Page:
One of the important challenges in treating cancer is, unsurprisingly, the more time that passes before cancer is detected, the more difficult it is to treat the disease. Unfortunately, under current standards of care, at least half of all cancers in the US are diagnosed in the late stages (III and IV), leading to poor survival rates. This happens because early diagnosis screens are relatively inaccurate in the majority of cancers, while screening procedures can be very invasive, e.g. colonoscopy. Even when cancer eventually gets diagnosed, doctors struggle to identify cancer’s genetic make-up accurately and to monitor the response of the disease to treatments. Early diagnosis could improve survival rates by five to ten times that of late-stage diagnoses.
The company with the most ambitious plan to tackle the challenge of making a timely diagnosis and thus shaping a positive outcome for the patient is Grail, an unlisted start up, which is supported by visionary investors like Amazon’s Jeff Bezos. Grail’s aspiration is to introduce a single pan-cancer blood test that could be performed routinely on high-risk population groups and thereby detect cancerous cells in the body before they have the opportunity to gain the upper hand.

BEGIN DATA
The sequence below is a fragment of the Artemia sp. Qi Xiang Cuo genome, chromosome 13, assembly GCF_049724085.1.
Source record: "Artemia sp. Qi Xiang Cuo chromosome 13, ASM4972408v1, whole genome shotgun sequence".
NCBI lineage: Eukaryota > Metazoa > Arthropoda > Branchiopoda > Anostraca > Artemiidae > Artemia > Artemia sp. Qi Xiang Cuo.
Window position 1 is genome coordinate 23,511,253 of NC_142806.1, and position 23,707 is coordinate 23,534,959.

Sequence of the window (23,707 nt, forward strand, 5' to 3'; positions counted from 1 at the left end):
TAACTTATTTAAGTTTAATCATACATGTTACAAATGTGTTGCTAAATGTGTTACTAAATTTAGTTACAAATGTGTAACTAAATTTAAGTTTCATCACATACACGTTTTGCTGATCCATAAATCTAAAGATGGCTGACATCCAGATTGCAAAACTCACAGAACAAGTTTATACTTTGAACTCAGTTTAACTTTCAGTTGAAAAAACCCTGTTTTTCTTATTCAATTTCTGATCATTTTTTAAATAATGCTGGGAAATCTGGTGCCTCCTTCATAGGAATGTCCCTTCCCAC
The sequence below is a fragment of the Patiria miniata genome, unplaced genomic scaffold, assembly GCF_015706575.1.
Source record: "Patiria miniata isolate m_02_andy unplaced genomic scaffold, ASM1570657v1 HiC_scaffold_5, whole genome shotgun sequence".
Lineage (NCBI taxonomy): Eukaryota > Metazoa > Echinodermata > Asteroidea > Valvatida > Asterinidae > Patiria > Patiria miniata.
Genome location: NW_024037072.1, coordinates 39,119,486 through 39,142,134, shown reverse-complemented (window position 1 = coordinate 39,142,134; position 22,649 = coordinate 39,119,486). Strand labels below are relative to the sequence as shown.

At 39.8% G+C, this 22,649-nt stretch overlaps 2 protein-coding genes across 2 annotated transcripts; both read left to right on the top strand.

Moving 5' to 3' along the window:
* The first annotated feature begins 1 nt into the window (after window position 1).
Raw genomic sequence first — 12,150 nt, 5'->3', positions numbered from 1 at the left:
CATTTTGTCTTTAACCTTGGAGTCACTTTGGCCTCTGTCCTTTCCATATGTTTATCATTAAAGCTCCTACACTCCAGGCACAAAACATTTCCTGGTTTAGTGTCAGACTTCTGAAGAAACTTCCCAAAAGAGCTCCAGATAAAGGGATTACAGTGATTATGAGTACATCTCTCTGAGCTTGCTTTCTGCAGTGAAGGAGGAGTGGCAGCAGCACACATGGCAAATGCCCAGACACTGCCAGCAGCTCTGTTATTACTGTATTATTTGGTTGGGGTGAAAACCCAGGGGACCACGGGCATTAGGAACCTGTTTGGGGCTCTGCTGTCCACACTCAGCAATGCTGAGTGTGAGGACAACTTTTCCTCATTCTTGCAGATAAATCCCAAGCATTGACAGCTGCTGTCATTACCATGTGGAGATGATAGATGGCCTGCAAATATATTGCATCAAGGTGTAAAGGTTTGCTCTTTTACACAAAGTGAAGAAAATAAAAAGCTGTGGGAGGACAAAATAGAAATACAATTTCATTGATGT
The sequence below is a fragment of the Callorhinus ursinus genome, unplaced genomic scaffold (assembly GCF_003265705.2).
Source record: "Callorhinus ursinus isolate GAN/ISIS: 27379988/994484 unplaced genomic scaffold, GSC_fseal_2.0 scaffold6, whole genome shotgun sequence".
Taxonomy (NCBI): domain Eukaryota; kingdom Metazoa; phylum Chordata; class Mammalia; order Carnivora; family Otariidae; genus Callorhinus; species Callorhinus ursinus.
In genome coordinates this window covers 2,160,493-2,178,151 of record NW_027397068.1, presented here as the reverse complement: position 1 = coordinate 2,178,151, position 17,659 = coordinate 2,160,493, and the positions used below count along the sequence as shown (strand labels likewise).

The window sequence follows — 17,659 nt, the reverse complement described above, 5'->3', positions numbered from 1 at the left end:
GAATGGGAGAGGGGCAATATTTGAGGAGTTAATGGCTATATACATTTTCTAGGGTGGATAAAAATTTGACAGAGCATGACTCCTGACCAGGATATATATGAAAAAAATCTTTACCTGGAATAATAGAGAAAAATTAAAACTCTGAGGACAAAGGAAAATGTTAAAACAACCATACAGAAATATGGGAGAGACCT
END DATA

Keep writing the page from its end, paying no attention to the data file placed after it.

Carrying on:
There are two reasons why a simple blood test could be particularly effective in diagnosing cancer. First, cancer leaves traces in the blood in the form of its genetic material. Second, thanks to decreasing genome sequencing costs, delivered by companies like Illumina, and increasing computing power, we are able to identify these traces. Grail’s aim is to be able to identify cancer before patients even start experiencing symptoms and thus before it gets too complex to be treated.